A lack of honesty and clarity of thought is an issue that we must face bravely throughout the writing of any inventory.
Lazy inventory-taking and categorisation is often thrown about carelessly in conversation by people who don’t know what they’re talking about or what the label they’re using so easily might actually mean. “People-pleasing” is one such phrase often abused.
We sometimes learn quite terrible things about ourselves. This does not mean, however, that we understand why we are like this.
If there is a ledger – a bookkeeping – of the extent of my life and the contributions that I have made to this world for better or worse, I would like that the credits fully pay back the debits.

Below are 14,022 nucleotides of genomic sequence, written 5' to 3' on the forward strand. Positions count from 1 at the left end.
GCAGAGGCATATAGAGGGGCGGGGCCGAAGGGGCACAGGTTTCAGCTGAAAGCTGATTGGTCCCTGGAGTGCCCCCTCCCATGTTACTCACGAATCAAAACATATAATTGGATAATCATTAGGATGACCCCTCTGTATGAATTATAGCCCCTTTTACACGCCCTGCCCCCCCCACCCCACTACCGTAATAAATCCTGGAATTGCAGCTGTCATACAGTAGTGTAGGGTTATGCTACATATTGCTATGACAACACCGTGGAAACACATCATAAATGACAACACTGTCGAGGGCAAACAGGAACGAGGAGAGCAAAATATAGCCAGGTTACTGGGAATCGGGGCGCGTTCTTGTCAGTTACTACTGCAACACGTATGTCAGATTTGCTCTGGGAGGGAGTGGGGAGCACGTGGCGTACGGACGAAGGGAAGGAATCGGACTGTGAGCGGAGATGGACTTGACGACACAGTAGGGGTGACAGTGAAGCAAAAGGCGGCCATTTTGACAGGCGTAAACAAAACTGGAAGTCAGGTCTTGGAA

It is a bright and unflattering light, there in the bathroom, but it is an unerringly honest one. What I think of that man, and whether I even like him very much, has become increasingly important to me.
Much of my youth – though vibrant and energetic and eventful and passionate – was marred by a stubborn inflexibility, a self-centeredness, insensitivity, and immaturity. Recognising and accepting that this was true has been a vitally important part of the process of growth.
Though I can be reasonably confident that I understand certain things about the mechanical and physical way the world works, I am much less certain that I understand anything about the truly important things.